The Northern Lights show during the aurora tourist season in Churchill, Manitoba.
Alan Dyer—VW PICS/Universal Images Group/Getty Images

If you’ve always dreamed of seeing the aurora borealis, you’re in luck this year, as solar activity heads toward a peak in its roughly 11-year cycle. One of the best spots to catch the northern lights is this remote Hudson Bay outpost, which sits just below the “auroral oval,” meaning the sky often dances to life in even just-fine conditions—over 300 nights a year. Winter aurora-hunting has opened up a whole new tourist season in a town that has traditionally attracted the vast majority of its visitors during the fall polar-bear migration. The massive carnivores remain big business, of course, and to get travelers (safely) up close and personal with them, Frontiers North Adventures recently unveiled its electric Tundra Buggy®, a behemoth with 6-ft. tires that cruises over the ice at barely a whisper.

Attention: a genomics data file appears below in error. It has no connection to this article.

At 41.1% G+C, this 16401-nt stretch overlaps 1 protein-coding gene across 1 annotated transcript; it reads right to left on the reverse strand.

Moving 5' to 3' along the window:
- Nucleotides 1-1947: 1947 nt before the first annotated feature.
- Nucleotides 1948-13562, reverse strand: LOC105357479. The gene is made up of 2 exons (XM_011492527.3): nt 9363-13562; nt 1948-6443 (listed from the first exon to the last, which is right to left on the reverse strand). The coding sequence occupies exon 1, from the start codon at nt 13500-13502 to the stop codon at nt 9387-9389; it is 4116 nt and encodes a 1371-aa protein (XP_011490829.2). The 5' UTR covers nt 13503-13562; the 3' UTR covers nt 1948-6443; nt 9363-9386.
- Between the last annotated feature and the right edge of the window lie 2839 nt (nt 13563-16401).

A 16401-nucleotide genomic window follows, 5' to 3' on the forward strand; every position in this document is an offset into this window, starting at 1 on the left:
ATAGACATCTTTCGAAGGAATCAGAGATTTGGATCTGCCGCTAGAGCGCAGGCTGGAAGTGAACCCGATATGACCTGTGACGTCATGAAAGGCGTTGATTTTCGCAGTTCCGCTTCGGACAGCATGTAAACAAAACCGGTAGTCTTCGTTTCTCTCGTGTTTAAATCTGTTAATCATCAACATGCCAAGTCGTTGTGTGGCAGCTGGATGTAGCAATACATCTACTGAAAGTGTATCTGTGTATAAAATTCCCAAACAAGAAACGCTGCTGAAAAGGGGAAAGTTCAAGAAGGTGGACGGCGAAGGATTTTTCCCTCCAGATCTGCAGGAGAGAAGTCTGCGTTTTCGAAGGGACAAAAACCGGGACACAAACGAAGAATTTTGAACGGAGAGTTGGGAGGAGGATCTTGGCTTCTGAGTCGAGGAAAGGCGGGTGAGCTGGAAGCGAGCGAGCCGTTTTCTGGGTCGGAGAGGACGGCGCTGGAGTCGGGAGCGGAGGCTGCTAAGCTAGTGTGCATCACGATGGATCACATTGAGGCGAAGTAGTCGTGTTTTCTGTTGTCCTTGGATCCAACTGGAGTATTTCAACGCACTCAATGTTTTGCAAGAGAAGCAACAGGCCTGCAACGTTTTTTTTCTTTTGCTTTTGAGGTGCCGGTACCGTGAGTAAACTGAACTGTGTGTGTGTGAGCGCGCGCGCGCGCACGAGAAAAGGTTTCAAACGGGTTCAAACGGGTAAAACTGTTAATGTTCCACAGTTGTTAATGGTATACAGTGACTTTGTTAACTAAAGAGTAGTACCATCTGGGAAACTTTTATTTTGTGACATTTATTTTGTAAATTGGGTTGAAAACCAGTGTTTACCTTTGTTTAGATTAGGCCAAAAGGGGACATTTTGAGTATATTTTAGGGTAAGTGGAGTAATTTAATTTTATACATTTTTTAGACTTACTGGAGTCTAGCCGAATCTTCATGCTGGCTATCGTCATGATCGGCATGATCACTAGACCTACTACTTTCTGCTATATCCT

But polar bears aren’t the only big white animals to make Churchill special: thousands of belugas enter these waters in the summer, and tour companies are finding new ways to introduce travelers to these famously vocal “canaries of the sea.” Frontiers North partnered with marine biologist Valeria Vergara, who studies “language” acquisition in baby belugas (aww!), on its new Conservation Journey itinerary, while Lazy Bear Expeditions is set to unveil its newest catamaran, the Matonabee, featuring 12 underwater windows for getting face-to-melon-head with the inquisitive cetaceans.

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